The image above is from a beach on Whidbey Island. From my recent trip, two weeks ago. It is looking north and west into the Puget Sound near Bush Point. One of the things I love to do on such a beach is stack stones and shells. Simple moments of balance and spaciousness. Impermanence given temporary form.
Words of balance and spaciousness often come to me. One time said a particular way. Another time changed by the tide and reconfigured with difference yet repeating theme. I love the feeling of simple words to dwell in, and to connect a wee bit of continued life and of continued intention.
This morning, these simple words stacked for me. A mix of what I sometimes share to guide others, and what I inevitably return to in myself, to also guide.
Just be. Dwell in self. Inhabit self. Breathe fully in and and fully out.
I am in several conversations these days about purpose and meaning. With teams that I’m working with. With colleagues old and new. With family. With participants in the programs I get to be a part of offering.
It’s not new to be in these conversations. However, it is renewing.
One of those conversations is about what it takes to bring circle — deliberate process for turning to one another rather that away — in hierarchical circumstances where the pattern of circle is foreign or even disparaged.
It occurs to me that these conversations require rather immense courage to invoke seemingly small things. It takes courage to interrupt a pattern with the suggestion akin to, “…perhaps there are other ways that we could share our learning together here that brings more wisdom and clarity…” It takes courage to name form that contributes to a relational path — “…let’s begin with a check-in that invites a bit of presence; let’s close with a check-out that invokes a bit of witness…” Courage for seemingly small things that in the bigger story are about growing a culture of connection.
In these conversations, I enjoy them most when they are oriented to learning. Learning practice. Learning orientations. Learning granular steps that have impact. Learning refreshed pictures of the broader view.
It is learning, and sharing, and integrating — with kindness, with consciousness, and with flow — that have a way of restoring lot of purpose and meaning in groups.
I meandered and wondered on the weekend. Into old friendships and old companionships. Into food and scotch, and night-time dreams shared over coffee. Into an island that has meant so much to me over the last 25 years.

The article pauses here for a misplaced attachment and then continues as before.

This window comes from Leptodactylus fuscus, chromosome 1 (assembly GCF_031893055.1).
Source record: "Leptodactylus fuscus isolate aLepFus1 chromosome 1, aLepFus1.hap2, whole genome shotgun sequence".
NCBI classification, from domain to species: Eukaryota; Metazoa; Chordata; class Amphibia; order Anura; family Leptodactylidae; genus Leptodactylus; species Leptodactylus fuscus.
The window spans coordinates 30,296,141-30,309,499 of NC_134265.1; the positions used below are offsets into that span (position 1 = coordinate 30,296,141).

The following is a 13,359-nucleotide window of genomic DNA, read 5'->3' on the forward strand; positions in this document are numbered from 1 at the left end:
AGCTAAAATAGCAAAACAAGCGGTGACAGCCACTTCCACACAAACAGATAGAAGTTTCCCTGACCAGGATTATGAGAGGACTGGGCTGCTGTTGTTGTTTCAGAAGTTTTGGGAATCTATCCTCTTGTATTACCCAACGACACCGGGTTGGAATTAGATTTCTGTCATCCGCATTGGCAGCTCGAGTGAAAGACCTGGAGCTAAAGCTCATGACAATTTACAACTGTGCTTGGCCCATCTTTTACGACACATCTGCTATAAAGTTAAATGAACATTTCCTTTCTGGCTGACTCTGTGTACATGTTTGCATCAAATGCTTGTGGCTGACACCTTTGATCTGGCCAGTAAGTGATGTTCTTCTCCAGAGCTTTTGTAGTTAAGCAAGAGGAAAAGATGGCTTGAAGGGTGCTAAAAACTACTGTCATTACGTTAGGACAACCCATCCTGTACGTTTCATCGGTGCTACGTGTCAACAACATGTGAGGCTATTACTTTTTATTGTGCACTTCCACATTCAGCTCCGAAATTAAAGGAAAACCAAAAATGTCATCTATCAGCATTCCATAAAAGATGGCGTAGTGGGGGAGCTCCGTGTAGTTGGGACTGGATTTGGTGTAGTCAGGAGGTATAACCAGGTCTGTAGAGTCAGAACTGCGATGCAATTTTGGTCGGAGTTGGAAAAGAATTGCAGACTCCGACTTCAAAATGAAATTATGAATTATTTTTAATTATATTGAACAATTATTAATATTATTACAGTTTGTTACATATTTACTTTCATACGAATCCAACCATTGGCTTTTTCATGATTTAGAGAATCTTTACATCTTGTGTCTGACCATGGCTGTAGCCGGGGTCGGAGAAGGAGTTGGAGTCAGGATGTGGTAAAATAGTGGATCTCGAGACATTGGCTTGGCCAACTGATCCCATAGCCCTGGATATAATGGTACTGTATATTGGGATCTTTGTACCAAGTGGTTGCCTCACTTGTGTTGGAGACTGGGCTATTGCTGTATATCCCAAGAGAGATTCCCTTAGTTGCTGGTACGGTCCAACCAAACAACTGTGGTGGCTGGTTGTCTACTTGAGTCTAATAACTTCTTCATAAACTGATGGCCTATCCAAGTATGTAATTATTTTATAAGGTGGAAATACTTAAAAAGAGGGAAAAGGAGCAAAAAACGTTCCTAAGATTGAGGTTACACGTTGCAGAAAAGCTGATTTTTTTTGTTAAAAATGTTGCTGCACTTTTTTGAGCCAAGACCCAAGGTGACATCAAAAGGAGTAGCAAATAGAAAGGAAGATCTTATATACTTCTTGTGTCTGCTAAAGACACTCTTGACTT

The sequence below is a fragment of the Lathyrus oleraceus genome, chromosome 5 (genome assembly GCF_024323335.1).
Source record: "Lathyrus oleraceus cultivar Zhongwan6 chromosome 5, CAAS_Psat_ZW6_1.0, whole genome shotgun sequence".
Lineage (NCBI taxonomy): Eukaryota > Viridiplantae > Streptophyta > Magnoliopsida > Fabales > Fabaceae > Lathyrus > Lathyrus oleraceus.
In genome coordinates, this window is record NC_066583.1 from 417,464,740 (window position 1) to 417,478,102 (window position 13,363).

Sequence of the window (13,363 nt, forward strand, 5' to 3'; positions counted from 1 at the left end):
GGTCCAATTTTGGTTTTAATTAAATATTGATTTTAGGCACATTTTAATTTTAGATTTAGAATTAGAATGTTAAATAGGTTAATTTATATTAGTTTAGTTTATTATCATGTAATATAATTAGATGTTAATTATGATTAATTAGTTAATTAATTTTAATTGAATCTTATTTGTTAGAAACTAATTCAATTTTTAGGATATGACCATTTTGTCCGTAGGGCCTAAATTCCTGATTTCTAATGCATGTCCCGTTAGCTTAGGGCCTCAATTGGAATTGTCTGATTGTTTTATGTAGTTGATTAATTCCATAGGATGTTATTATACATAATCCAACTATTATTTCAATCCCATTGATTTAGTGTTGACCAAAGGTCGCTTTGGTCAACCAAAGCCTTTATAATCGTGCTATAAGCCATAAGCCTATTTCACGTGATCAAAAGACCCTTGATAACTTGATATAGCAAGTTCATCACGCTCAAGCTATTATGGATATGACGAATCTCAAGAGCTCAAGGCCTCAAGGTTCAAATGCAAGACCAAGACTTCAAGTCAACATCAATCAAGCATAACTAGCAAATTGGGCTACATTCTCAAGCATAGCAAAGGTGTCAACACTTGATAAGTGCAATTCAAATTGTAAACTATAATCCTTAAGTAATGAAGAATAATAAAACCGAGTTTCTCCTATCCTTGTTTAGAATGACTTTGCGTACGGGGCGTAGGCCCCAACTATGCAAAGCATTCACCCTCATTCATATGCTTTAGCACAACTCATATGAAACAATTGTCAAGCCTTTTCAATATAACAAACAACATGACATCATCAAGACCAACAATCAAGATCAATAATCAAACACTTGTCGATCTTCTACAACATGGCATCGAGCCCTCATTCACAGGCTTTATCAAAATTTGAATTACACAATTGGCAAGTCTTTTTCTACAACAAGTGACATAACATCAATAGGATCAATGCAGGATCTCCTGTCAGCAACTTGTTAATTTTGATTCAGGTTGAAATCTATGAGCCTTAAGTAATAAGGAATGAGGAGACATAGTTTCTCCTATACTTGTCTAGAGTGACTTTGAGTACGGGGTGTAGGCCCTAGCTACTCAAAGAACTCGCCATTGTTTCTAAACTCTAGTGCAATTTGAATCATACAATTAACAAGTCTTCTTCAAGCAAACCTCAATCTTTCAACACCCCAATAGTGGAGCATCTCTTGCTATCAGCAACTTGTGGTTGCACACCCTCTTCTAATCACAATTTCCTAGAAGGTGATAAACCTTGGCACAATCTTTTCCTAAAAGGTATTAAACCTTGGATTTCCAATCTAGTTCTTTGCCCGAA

I love so many of David Whyte’s poems, who resides on Whidbey. So today, I pull one of his forward that honors that quiet of listening and encountering that he writes of and that so many of us wish for.
It Happens To Those Who Live Alone David Whyte
It happens to those who live alone that they feel sure of visitors when no one else is there,
until the one day and one particular hour working in the quiet garden,
when they realize at once, that all along they have been an invitation to everything and every kind of trouble
and that life happens by to those who inhabit silence
like the bees visiting the tall mallow on their legs of gold, or the wasps going from door to door in the tall forest of the daisies.
I have my freedom today because nothing really happened
and nobody came to see me. Only the slow growing of the garden in the summer heat
and the silence of that unborn life making itself known at my desk,
my hands still dark with the crumbling soil as I write and watch
the first lines of a new poem, like flowers of scarlet fire, coming to fullness in a new light.
I’ve just enjoyed the weekend on Whidbey Island, celebrating life with a few friends. Walks in forest and along beaches. Foods that were yummy, salty, sweet, and sometimes all at the same time. Stories of times recalled and of current adventures . Music that settled and soared the spirit. I’m grateful to Charles and Sarah in particular.
A highlight today to cap such weekend Whidbey time was a walk with my friend Sarah (who’s 80th birthday was a big part of the weekend) along this low tide beach this morning. Seeing things most often covered by water. Telling stories, also sometimes covered by water. Lifting imagination together, and joy, in a 6:30 start to the day.
I’m grateful for many solo walks, needed. I’m also grateful for friends, to join and be joined by, at low tide.